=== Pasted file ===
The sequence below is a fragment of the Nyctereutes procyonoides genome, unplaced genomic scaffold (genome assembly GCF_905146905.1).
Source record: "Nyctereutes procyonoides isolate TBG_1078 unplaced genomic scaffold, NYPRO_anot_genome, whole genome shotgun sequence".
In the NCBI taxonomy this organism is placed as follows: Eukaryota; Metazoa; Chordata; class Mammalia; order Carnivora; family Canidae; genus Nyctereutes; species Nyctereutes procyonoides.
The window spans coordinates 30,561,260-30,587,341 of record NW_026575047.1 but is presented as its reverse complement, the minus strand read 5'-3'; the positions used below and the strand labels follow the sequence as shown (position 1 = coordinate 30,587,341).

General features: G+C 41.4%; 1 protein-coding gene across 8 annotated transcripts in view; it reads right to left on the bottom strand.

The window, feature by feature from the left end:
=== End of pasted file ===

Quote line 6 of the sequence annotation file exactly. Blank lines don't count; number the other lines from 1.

The window, feature by feature from the left end: